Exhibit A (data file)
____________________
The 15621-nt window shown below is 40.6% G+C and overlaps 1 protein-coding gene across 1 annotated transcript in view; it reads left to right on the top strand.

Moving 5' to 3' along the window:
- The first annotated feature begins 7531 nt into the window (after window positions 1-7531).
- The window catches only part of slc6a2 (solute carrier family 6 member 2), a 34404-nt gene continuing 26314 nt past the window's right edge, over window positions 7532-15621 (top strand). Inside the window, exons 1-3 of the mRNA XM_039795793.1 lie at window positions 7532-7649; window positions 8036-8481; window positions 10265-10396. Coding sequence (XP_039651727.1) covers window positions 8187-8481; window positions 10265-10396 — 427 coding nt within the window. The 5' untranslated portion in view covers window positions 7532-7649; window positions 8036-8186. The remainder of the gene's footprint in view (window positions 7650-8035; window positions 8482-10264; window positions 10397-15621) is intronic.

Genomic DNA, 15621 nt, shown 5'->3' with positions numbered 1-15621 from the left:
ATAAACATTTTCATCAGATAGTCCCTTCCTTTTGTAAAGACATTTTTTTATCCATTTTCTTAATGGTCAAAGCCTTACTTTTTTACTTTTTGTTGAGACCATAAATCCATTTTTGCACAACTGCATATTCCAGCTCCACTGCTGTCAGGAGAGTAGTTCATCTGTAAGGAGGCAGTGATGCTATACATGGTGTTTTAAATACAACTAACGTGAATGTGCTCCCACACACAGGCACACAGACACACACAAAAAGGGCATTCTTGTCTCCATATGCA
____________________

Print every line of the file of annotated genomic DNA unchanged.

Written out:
The 15621-nt window shown below is 40.6% G+C and overlaps 1 protein-coding gene across 1 annotated transcript in view; it reads left to right on the top strand.

Moving 5' to 3' along the window:
- The first annotated feature begins 7531 nt into the window (after window positions 1-7531).
- The window catches only part of slc6a2 (solute carrier family 6 member 2), a 34404-nt gene continuing 26314 nt past the window's right edge, over window positions 7532-15621 (top strand). Inside the window, exons 1-3 of the mRNA XM_039795793.1 lie at window positions 7532-7649; window positions 8036-8481; window positions 10265-10396. Coding sequence (XP_039651727.1) covers window positions 8187-8481; window positions 10265-10396 — 427 coding nt within the window. The 5' untranslated portion in view covers window positions 7532-7649; window positions 8036-8186. The remainder of the gene's footprint in view (window positions 7650-8035; window positions 8482-10264; window positions 10397-15621) is intronic.

Genomic DNA, 15621 nt, shown 5'->3' with positions numbered 1-15621 from the left:
ATAAACATTTTCATCAGATAGTCCCTTCCTTTTGTAAAGACATTTTTTTATCCATTTTCTTAATGGTCAAAGCCTTACTTTTTTACTTTTTGTTGAGACCATAAATCCATTTTTGCACAACTGCATATTCCAGCTCCACTGCTGTCAGGAGAGTAGTTCATCTGTAAGGAGGCAGTGATGCTATACATGGTGTTTTAAATACAACTAACGTGAATGTGCTCCCACACACAGGCACACAGACACACACAAAAAGGGCATTCTTGTCTCCATATGCA